How Superwomen Stay Sane: The Adrenal Fatigue Link
In this second article in a two-part series, three Vytal Health clinicians–Dr. Tiffany Mullen, functional medicine doctor, Dr. Julie Briley, naturopathic doctor, and Patty Stark, health & wellness coach–provide helpful tips on having it all without giving it all away.
Of all of the hormonal imbalances associated with Superwoman Syndrome, adrenal fatigue is probably the least understood. Let’s look closer at this real clinical problem and what you can do to manage it.
Starting with the basics: adrenal glands are very important glands that sit atop each kidney. They produce many important hormones. Some of these hormones help the body manage fluid levels. The adrenals also produce small amounts of estrogen, progesterone, and testosterone in both women and men. Most importantly, adrenals are the epicenter of our stress hormones: adrenaline (or epinephrine), noradrenaline (norepinephrine), and cortisol.
Adrenaline and noradrenaline are responsible for the feeling of “butterflies in the stomach” when a threat occurs. Someone cuts you off on the highway–whoosh! There they are. Their job is to provide the right conditions in the body to survive a given threat. Adrenaline and noradrenaline are usually then quickly broken down and leave the body, and we go on with life.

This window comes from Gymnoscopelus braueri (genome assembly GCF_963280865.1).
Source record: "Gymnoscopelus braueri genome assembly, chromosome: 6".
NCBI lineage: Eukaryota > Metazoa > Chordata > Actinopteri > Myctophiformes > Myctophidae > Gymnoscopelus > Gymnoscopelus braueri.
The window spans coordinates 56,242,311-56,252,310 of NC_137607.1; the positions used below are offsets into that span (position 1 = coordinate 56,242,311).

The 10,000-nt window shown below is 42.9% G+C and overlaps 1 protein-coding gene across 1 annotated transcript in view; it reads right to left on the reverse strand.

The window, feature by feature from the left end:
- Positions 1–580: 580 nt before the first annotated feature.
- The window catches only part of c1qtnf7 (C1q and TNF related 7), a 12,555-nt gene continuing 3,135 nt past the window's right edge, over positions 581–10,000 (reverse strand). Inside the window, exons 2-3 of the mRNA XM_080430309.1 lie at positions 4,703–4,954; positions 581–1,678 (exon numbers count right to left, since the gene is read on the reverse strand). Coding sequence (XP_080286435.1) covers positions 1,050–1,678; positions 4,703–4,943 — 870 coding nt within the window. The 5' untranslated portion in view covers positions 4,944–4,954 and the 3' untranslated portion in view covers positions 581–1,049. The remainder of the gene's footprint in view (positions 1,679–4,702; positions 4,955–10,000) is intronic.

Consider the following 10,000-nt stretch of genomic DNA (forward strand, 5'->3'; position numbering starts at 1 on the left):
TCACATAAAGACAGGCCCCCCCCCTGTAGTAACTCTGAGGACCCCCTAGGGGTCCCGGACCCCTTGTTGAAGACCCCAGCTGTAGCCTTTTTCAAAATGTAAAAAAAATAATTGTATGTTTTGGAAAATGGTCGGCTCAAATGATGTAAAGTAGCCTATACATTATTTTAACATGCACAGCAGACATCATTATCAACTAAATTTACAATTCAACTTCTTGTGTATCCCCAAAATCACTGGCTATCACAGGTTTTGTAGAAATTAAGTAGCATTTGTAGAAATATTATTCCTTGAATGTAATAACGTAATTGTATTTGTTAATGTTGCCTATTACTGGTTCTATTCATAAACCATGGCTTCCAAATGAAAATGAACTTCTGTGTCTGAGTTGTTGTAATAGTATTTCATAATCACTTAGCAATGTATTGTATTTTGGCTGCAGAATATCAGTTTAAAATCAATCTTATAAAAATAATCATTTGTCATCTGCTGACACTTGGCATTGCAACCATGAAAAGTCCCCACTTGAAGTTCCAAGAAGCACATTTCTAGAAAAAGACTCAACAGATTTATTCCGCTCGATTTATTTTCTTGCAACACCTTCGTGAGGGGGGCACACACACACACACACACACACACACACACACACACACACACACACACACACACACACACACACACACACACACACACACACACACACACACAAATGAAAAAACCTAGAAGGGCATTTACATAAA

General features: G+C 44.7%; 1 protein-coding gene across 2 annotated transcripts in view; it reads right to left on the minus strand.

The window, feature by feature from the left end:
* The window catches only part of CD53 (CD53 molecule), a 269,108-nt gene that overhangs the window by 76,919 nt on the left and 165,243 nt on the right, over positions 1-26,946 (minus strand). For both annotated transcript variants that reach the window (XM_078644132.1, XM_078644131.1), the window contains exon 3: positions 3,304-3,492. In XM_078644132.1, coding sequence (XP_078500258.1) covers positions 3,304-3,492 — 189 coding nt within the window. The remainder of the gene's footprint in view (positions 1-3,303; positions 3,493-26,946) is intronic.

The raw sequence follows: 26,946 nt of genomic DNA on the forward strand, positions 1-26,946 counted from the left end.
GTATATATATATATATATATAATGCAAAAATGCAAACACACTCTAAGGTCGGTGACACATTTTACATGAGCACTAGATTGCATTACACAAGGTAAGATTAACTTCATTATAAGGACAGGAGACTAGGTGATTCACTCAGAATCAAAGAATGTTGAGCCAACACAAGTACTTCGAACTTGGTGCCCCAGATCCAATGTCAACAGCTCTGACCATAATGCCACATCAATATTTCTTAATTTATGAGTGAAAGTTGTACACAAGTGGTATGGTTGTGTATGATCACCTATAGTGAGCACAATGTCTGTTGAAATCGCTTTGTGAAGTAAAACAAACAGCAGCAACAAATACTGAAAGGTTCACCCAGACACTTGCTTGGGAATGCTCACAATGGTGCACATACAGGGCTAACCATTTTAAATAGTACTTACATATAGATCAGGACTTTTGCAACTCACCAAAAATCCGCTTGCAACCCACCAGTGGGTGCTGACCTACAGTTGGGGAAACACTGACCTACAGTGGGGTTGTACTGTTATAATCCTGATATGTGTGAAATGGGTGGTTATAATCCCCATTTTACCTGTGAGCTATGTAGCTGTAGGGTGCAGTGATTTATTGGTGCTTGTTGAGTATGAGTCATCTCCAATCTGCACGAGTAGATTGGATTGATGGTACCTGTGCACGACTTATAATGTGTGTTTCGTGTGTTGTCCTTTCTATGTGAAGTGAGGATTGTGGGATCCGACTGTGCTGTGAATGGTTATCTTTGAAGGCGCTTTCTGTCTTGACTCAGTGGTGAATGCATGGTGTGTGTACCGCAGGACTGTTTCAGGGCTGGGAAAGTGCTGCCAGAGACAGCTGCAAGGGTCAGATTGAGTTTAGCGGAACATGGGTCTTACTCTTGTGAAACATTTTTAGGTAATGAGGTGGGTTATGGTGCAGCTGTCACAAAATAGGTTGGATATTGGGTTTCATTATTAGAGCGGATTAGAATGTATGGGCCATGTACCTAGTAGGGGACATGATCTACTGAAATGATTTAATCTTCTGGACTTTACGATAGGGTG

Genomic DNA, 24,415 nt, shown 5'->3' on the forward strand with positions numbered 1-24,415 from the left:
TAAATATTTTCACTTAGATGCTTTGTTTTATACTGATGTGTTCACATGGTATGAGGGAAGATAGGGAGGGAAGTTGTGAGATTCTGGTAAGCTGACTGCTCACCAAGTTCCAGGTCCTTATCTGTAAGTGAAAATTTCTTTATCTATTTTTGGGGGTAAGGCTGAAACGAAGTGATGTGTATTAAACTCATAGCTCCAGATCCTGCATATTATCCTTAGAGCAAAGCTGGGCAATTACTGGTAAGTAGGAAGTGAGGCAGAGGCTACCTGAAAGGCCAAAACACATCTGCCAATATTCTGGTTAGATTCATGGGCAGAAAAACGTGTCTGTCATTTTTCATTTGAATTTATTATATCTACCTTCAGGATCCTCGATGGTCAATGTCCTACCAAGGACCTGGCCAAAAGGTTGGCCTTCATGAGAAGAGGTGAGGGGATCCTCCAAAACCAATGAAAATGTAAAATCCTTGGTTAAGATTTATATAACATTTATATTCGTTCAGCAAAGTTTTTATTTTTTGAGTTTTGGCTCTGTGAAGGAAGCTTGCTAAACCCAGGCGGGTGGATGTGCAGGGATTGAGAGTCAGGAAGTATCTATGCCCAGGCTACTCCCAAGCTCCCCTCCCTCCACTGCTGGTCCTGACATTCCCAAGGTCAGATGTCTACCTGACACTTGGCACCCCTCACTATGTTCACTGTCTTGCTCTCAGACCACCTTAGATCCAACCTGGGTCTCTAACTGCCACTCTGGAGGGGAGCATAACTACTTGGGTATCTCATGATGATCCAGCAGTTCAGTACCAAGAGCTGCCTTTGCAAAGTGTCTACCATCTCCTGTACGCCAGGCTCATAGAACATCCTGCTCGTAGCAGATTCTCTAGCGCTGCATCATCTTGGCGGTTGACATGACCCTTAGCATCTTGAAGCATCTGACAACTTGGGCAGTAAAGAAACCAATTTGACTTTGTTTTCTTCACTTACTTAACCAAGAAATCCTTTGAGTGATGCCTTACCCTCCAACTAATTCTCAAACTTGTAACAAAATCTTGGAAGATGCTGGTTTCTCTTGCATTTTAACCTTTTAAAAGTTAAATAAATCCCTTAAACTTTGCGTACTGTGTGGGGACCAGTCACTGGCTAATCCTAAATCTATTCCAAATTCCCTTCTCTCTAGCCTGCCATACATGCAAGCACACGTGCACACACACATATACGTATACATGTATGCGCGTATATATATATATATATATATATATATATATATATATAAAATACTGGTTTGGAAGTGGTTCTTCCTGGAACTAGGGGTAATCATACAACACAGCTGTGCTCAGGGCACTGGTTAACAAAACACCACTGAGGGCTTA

Cortisol is a different beast. Chronic stressors wreak havoc on the production of cortisol, initially causing it to remain elevated when it should rise and fall in a given 24-hour period. Symptoms of high cortisol include:
- Feeling wired and tired (exhausted, but unable to rest)
- Waking up in the middle of the night, unable to go back to sleep
- Weight gain (typically at the belly)
- Blood sugar fluctuations
- Digestive problems (loose stools, food intolerances, leaky gut)
If elevated levels are left unchecked for a long period of time, cortisol can bottom out, resulting in significant, unrelenting fatigue.
Testing for adrenal fatigue involves simply collecting saliva samples at four different times of a 24-hour period. We also often check DHEA-S (a hormone that helps the body manufacture other hormones, including cortisol). Low levels can indicate adrenal fatigue as well.
How is adrenal fatigue managed? The most important aspect is evaluating your response to stress. Perhaps you are “spinning stories”–going over and over a scenario that upsets you. Maybe you engage in codependent behavior. Learning about your behavioral patterns and making a plan to change them goes a long way to improving your outlook (which makes your adrenals so happy!).
Keep reading to learn more! Patty Stark will give you some great tips on how to work with a health & wellness coach to break unnecessary stress cycles. Then Dr. Julie Briley will break down how nutrition and supplements (including herbal medications) can be used to support your adrenal function.